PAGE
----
Binding of Na+ and aspartate trigger different movements of HP2, with the binding of the former causing HP2 to open and allow binding of Na2, whereas the binding of the latter causes HP2 to close . Binding of aspartate and the Na+ at the Na2 site is coupled as both sites are partly formed by the tip of HP2  (Figure 2). A binding thermodynamics study of GltPh also suggests that binding of the first two Na+ is involved in the modification of the substrate-binding site, whereas the binding of the third Na+ is coupled to the substrate occlusion from outside solvent . During the ligand binding process, with the exception of extracellular gate HP2 closure, other unknown conformational changes dominate the process and remain to be elucidated by further research . After the ligands are fully bound to the transport domain and occluded from the solvent by the closure of both HP1 and HP2, the transport domain moves across the membrane as a rigid body  (Figure 2).
Simulations based on the inward-facing crystal structure of GltPh have provided preliminary insights into the process of substrate release into the cytoplasm. DeChancie et al.  suggested that release is initiated by dissociation of Na+ from the Na2 site and, almost simultaneously, opening of the HP2 loop exposes the substrate and other polar and charged groups. This attracts water molecules to the substrate-binding site, which further destabilizes interactions between substrate and protein residues on HP2 and TM8. The HP1 loop then opens, disrupting the strong hydrogen bonds between the SSS motif (Ser277–Ser279) on the HP1 loop and the substrate, allowing the aspartate to dissociate. In this model, HP2 serves as an activator of the intracellular HP1 gate . However, a previous simulation suggested that HP2 is in fact the intracellular gate in the inward-facing state . In this model, HP2 opening is a prerequisite for substrate release into the cytoplasm. Understanding the mechanism of substrate release requires further research.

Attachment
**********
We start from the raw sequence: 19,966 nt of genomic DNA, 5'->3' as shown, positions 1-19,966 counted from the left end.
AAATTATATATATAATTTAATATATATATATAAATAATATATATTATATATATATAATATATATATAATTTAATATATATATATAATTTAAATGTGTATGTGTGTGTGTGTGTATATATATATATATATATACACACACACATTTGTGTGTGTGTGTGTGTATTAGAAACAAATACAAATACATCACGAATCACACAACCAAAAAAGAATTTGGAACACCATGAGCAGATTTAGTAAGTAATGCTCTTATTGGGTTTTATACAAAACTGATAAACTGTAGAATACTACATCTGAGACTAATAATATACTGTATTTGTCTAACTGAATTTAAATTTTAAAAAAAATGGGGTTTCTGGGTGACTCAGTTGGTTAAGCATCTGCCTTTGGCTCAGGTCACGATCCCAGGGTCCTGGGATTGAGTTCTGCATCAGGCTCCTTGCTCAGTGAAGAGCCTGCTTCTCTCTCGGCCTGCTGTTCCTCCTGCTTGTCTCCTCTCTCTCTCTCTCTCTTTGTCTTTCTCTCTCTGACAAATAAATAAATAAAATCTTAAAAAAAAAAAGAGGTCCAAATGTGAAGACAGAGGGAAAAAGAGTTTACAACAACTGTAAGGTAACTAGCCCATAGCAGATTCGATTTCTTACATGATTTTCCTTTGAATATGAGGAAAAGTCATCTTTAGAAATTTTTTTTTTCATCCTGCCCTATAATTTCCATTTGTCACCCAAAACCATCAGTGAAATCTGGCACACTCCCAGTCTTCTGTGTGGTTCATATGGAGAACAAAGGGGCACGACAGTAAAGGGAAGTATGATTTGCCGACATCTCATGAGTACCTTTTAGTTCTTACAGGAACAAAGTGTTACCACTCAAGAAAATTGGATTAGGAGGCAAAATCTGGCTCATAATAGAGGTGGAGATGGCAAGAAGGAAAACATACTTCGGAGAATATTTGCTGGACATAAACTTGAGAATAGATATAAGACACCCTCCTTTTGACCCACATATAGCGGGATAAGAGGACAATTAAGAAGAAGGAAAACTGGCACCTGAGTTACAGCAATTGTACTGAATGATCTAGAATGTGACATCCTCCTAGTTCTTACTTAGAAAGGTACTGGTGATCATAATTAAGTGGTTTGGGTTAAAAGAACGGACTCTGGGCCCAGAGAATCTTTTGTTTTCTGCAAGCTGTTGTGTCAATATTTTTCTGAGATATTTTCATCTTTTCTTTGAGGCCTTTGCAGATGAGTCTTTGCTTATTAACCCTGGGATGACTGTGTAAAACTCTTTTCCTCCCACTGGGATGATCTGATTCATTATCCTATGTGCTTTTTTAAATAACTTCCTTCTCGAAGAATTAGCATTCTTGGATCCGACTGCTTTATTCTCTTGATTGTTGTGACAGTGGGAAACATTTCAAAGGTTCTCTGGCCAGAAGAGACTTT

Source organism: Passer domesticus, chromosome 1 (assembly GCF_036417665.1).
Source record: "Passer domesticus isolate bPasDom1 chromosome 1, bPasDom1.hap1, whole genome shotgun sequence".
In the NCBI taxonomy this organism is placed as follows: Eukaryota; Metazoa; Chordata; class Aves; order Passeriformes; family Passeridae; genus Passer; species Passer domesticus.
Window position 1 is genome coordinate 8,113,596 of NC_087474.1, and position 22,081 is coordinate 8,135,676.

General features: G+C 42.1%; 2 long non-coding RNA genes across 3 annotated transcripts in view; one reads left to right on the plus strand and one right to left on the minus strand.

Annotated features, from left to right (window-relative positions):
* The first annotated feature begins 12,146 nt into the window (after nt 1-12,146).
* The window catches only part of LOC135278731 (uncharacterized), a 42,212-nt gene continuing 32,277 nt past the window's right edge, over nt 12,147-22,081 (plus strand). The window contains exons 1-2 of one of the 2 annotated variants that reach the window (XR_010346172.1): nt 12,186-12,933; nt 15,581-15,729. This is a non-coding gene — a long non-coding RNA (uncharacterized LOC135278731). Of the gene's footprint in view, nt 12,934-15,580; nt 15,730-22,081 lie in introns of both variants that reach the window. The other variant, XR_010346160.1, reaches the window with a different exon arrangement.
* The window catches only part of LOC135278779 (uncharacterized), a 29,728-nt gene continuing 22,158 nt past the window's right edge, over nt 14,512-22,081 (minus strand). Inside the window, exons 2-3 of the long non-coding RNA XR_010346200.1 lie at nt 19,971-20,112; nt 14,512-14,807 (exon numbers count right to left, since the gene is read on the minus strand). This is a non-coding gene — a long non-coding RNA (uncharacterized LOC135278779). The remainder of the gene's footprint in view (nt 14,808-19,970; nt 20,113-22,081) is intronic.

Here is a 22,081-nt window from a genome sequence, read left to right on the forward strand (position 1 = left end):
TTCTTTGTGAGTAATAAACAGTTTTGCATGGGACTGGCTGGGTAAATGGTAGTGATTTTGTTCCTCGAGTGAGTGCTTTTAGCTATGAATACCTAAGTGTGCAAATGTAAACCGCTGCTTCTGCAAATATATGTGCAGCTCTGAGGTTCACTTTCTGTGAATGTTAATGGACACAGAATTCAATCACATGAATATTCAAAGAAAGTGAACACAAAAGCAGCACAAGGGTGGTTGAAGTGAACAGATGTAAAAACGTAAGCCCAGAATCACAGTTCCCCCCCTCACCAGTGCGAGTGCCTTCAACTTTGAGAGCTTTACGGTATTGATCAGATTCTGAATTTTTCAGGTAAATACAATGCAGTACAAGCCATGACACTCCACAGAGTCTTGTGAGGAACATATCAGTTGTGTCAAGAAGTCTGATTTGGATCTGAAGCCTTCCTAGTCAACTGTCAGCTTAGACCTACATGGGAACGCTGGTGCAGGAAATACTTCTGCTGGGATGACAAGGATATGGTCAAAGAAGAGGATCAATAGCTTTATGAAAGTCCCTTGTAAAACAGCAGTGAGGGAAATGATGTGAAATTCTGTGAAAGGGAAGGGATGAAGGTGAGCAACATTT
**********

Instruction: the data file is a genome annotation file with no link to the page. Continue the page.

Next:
Following substrate release, the transport domain undergoes a series of conformational changes to prepare itself for the TM movement. The conformational changes in the inward-facing apo structure are that though all of the ligand-binding sites are distorted, the apo transport domain is as closed and compact as in the fully bound structure  (Figure 2). This may be critical for the transport domain to transit to the outward-facing state.
Although crystallographic, MD simulations and smFRET studies have greatly increased our understanding of the GltPh transport mechanism, there are still many questions yet to be answered, including a definitive answer to the position of the third Na+ ion, the mechanism of substrate binding and release, and how the transport cycle is completed. Single-molecule and structural studies backed up by computational studies should yield definitive insights into the mechanism of substrate release and the transition to the outward-facing state in GltPh. However, to understand the differences between it and the EEATs, for instance the differing substrate and ion transport specificity, will require high-resolution structures of the EEATs, either by X-ray crystallography or–possibly–by EM using the new generation of microscopes.
This work was supported by the China Scholarship Council (to Y.J.); the Wellcome Trust [grant number 019322/7/10/Z]; the Erkko Foundation [grant number 4704339] and the Biotechnology and Biological Sciences Research Council (BBSRC) [grant number BB/M021610/1] (all to A.G.) the Ministry of Science & Technology 973 Project [grant number 2014CB560709 (to M.B.)]; and the National Science Foundation of China [grant number 31322012 (to Y.W.)].
Adrian Goldman thanks Royal Society and Wolfson Foundation for Royal Society Wolfson Research Merit Award.
Membrane Proteins From A to Z: Held at University of Leeds, U.K., 16–17 December 2015
Abbreviations: DEER, double electron–electron spin resonance; EAAT, excitatory amino acid transporter; GltPh, Pyrococcus horikoshii glutamate transporter; HP, hairpin; smFRET, single-molecule FRET; PDB, protein data bank; TBOA, DL-threo-β-benzyloxyaspartate; TM, transmembrane
- © 2016 The Author(s)